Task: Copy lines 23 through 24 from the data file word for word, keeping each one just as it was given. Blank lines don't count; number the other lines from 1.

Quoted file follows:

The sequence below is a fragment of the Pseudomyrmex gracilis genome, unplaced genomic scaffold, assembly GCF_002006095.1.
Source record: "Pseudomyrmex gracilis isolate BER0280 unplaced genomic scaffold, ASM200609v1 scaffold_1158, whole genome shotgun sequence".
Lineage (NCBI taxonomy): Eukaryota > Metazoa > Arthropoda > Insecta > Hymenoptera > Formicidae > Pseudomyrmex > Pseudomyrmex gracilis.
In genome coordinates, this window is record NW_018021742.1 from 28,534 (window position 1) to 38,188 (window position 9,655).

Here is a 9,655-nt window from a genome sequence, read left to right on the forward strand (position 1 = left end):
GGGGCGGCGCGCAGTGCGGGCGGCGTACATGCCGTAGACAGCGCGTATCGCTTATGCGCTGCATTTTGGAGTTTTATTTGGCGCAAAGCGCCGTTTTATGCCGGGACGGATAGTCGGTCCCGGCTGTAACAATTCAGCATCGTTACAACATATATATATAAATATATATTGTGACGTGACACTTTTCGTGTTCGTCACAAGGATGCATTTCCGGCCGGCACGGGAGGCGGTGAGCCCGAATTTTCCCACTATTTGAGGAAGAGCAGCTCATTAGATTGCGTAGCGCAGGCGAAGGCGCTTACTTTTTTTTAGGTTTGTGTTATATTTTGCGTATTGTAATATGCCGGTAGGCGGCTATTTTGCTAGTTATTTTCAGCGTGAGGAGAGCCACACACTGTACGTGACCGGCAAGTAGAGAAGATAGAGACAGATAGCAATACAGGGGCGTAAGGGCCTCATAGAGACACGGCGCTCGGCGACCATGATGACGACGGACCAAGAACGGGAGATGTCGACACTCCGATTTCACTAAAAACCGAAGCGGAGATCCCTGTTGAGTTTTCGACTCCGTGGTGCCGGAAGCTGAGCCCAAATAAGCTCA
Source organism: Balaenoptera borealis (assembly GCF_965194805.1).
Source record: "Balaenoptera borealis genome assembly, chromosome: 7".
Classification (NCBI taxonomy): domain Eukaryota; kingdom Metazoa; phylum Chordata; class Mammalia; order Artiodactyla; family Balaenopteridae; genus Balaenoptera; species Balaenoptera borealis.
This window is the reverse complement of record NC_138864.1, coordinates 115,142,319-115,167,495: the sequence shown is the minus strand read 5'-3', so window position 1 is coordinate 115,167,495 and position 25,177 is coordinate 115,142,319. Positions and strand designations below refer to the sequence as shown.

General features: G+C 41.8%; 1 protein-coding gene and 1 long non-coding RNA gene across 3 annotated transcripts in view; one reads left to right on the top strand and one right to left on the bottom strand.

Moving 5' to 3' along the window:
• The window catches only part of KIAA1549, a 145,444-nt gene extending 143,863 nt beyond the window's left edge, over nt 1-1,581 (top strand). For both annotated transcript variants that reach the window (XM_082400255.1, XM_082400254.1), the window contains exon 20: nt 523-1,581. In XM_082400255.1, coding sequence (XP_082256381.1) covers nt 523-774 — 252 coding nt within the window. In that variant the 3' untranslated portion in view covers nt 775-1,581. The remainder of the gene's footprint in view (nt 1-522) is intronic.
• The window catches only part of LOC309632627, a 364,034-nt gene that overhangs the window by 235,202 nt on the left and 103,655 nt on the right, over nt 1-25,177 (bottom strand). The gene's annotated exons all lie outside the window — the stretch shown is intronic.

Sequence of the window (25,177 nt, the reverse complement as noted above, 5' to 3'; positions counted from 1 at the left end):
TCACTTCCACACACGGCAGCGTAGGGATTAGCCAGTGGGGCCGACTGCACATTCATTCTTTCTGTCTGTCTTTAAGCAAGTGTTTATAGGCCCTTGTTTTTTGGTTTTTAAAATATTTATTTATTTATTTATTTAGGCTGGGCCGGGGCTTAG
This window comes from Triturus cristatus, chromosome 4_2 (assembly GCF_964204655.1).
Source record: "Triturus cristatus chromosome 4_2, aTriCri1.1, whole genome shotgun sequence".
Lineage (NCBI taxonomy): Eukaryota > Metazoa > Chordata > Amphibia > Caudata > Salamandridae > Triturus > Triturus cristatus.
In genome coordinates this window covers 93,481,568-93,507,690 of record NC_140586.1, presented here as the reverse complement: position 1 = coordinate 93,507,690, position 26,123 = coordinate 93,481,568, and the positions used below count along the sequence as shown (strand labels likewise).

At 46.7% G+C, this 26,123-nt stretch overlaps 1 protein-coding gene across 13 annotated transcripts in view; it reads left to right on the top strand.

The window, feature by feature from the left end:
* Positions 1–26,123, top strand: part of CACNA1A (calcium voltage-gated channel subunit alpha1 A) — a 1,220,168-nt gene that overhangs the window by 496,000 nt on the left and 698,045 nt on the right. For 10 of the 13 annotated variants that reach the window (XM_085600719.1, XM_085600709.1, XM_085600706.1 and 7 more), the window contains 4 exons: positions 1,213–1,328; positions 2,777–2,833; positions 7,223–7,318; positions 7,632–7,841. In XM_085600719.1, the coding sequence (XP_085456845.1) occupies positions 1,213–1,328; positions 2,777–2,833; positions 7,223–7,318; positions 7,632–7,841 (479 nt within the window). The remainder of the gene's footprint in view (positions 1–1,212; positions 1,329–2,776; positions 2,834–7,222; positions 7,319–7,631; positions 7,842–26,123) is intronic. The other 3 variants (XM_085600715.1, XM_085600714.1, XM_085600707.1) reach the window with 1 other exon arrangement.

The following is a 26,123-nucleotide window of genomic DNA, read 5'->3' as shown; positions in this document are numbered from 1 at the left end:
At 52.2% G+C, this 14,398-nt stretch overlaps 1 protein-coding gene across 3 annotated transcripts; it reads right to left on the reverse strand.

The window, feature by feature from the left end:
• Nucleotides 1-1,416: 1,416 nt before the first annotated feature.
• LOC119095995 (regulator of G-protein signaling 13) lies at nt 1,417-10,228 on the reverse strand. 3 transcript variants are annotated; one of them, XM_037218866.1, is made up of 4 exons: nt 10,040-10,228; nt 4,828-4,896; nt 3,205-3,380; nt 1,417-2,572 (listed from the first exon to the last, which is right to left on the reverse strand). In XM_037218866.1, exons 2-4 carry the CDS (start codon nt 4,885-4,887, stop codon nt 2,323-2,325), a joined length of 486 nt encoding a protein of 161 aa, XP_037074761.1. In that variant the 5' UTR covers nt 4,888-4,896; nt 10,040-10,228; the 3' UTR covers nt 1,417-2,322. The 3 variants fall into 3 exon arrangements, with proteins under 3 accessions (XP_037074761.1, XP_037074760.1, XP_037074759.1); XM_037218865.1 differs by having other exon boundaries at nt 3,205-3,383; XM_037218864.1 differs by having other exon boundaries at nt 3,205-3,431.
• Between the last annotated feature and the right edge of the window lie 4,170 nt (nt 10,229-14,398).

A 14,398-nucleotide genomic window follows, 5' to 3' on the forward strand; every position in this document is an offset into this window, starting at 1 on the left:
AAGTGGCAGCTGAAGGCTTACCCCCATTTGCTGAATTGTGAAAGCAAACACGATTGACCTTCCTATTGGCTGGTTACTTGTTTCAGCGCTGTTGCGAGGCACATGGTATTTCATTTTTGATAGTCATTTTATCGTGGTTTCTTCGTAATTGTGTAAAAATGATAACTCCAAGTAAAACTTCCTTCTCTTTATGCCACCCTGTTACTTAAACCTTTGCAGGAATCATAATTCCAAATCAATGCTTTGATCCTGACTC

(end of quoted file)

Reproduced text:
* Positions 1–26,123, top strand: part of CACNA1A (calcium voltage-gated channel subunit alpha1 A) — a 1,220,168-nt gene that overhangs the window by 496,000 nt on the left and 698,045 nt on the right. For 10 of the 13 annotated variants that reach the window (XM_085600719.1, XM_085600709.1, XM_085600706.1 and 7 more), the window contains 4 exons: positions 1,213–1,328; positions 2,777–2,833; positions 7,223–7,318; positions 7,632–7,841. In XM_085600719.1, the coding sequence (XP_085456845.1) occupies positions 1,213–1,328; positions 2,777–2,833; positions 7,223–7,318; positions 7,632–7,841 (479 nt within the window). The remainder of the gene's footprint in view (positions 1–1,212; positions 1,329–2,776; positions 2,834–7,222; positions 7,319–7,631; positions 7,842–26,123) is intronic. The other 3 variants (XM_085600715.1, XM_085600714.1, XM_085600707.1) reach the window with 1 other exon arrangement.

The following is a 26,123-nucleotide window of genomic DNA, read 5'->3' as shown; positions in this document are numbered from 1 at the left end: